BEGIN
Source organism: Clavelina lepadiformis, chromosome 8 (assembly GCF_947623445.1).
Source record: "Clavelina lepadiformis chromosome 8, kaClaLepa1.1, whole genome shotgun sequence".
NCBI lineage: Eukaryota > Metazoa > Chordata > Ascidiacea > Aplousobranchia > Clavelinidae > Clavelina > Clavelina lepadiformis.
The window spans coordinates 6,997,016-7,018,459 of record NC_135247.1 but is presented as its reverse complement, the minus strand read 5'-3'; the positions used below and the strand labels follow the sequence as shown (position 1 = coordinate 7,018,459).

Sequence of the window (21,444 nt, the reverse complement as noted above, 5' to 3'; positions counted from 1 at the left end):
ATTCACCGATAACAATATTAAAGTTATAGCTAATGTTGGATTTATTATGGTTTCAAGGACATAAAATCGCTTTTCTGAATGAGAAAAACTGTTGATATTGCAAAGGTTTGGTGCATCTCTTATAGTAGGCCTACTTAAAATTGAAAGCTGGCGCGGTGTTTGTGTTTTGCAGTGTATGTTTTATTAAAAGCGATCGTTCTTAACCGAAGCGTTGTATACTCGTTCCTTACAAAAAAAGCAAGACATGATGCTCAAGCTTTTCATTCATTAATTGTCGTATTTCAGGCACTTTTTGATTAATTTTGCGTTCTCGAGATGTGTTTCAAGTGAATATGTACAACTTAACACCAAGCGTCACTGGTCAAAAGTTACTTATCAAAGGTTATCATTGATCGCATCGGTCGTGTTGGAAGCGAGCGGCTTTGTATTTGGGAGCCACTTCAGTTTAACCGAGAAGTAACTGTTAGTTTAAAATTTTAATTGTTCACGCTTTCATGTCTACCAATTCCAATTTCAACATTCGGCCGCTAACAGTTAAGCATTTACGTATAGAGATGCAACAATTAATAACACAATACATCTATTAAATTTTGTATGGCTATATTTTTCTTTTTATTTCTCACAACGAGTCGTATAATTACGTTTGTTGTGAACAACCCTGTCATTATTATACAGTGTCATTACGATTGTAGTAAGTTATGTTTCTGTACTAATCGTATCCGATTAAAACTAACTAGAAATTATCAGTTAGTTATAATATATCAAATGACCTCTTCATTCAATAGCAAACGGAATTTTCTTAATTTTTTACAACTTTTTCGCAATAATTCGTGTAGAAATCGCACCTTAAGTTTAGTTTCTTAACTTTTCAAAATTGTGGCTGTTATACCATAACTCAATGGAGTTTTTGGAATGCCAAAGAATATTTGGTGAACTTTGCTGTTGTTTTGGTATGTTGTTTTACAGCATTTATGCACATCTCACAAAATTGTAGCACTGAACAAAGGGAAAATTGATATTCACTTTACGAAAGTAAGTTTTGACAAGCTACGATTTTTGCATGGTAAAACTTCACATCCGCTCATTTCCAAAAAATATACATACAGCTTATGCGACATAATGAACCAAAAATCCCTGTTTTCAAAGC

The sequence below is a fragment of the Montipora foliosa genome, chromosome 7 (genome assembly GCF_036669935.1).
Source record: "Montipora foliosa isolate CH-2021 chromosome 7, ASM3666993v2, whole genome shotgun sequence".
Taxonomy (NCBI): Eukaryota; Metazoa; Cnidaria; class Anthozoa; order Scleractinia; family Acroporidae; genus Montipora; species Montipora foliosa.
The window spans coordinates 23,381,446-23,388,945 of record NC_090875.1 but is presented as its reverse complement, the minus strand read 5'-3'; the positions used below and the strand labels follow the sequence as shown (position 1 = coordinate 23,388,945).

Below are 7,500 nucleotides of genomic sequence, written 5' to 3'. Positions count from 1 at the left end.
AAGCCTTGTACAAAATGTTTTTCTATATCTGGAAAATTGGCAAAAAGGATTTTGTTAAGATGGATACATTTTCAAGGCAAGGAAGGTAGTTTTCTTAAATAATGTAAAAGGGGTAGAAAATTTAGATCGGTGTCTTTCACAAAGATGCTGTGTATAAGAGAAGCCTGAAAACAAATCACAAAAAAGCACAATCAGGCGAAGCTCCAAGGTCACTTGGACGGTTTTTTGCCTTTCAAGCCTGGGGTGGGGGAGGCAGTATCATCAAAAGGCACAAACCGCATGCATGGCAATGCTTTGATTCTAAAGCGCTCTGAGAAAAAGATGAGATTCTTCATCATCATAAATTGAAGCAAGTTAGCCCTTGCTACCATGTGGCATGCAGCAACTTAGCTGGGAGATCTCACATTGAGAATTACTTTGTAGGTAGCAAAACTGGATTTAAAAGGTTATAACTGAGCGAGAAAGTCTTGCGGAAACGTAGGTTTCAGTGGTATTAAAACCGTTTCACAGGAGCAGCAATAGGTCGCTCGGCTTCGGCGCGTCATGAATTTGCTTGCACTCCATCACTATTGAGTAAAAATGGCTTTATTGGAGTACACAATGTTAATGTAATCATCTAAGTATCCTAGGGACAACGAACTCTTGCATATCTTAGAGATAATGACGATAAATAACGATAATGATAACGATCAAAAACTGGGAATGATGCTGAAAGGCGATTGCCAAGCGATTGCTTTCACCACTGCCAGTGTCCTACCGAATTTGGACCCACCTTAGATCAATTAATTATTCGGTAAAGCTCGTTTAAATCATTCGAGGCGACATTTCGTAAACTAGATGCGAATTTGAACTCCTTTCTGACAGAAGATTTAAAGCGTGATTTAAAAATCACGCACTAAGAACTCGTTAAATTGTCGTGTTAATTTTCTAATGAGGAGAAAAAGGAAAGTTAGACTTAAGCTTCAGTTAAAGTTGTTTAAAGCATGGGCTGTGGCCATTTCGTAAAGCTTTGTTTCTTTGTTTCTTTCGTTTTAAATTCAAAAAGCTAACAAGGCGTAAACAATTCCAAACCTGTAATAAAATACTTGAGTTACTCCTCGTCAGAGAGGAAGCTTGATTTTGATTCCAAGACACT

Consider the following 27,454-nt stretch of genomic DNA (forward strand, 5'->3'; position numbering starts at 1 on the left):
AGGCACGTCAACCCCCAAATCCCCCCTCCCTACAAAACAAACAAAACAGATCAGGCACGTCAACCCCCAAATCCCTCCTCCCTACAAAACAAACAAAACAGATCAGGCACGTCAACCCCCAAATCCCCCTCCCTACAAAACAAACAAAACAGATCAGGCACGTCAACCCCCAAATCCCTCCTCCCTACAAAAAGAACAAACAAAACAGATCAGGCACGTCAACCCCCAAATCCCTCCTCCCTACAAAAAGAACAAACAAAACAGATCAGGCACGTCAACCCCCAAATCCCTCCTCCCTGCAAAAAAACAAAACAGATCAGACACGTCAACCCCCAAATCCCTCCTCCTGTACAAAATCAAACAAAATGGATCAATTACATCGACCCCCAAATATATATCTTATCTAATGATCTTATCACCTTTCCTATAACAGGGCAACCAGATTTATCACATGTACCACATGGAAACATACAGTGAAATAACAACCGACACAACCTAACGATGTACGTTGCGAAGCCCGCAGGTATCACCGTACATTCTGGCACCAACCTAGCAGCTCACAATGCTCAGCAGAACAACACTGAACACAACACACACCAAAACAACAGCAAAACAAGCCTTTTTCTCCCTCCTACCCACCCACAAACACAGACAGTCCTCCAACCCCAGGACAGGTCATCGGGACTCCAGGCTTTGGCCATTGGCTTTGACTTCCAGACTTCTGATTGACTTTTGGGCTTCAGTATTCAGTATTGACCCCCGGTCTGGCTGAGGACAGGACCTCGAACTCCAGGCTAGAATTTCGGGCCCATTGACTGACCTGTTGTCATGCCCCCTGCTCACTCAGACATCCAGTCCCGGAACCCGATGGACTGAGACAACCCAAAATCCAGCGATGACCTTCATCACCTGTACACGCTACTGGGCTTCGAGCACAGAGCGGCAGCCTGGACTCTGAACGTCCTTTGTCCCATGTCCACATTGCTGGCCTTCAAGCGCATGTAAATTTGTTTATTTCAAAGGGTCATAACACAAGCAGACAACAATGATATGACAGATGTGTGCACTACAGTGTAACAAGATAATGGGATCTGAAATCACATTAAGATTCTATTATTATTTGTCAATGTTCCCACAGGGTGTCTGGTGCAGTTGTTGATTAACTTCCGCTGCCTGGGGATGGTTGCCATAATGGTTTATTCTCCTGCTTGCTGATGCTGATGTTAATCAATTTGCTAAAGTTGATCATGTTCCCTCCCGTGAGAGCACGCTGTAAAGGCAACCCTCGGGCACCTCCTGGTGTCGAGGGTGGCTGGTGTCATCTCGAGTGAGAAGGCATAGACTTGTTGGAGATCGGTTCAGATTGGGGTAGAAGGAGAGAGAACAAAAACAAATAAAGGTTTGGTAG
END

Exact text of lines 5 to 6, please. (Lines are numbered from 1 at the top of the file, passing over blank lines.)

Sequence of the window (21,444 nt, the reverse complement as noted above, 5' to 3'; positions counted from 1 at the left end):
ATTCACCGATAACAATATTAAAGTTATAGCTAATGTTGGATTTATTATGGTTTCAAGGACATAAAATCGCTTTTCTGAATGAGAAAAACTGTTGATATTGCAAAGGTTTGGTGCATCTCTTATAGTAGGCCTACTTAAAATTGAAAGCTGGCGCGGTGTTTGTGTTTTGCAGTGTATGTTTTATTAAAAGCGATCGTTCTTAACCGAAGCGTTGTATACTCGTTCCTTACAAAAAAAGCAAGACATGATGCTCAAGCTTTTCATTCATTAATTGTCGTATTTCAGGCACTTTTTGATTAATTTTGCGTTCTCGAGATGTGTTTCAAGTGAATATGTACAACTTAACACCAAGCGTCACTGGTCAAAAGTTACTTATCAAAGGTTATCATTGATCGCATCGGTCGTGTTGGAAGCGAGCGGCTTTGTATTTGGGAGCCACTTCAGTTTAACCGAGAAGTAACTGTTAGTTTAAAATTTTAATTGTTCACGCTTTCATGTCTACCAATTCCAATTTCAACATTCGGCCGCTAACAGTTAAGCATTTACGTATAGAGATGCAACAATTAATAACACAATACATCTATTAAATTTTGTATGGCTATATTTTTCTTTTTATTTCTCACAACGAGTCGTATAATTACGTTTGTTGTGAACAACCCTGTCATTATTATACAGTGTCATTACGATTGTAGTAAGTTATGTTTCTGTACTAATCGTATCCGATTAAAACTAACTAGAAATTATCAGTTAGTTATAATATATCAAATGACCTCTTCATTCAATAGCAAACGGAATTTTCTTAATTTTTTACAACTTTTTCGCAATAATTCGTGTAGAAATCGCACCTTAAGTTTAGTTTCTTAACTTTTCAAAATTGTGGCTGTTATACCATAACTCAATGGAGTTTTTGGAATGCCAAAGAATATTTGGTGAACTTTGCTGTTGTTTTGGTATGTTGTTTTACAGCATTTATGCACATCTCACAAAATTGTAGCACTGAACAAAGGGAAAATTGATATTCACTTTACGAAAGTAAGTTTTGACAAGCTACGATTTTTGCATGGTAAAACTTCACATCCGCTCATTTCCAAAAAATATACATACAGCTTATGCGACATAATGAACCAAAAATCCCTGTTTTCAAAGC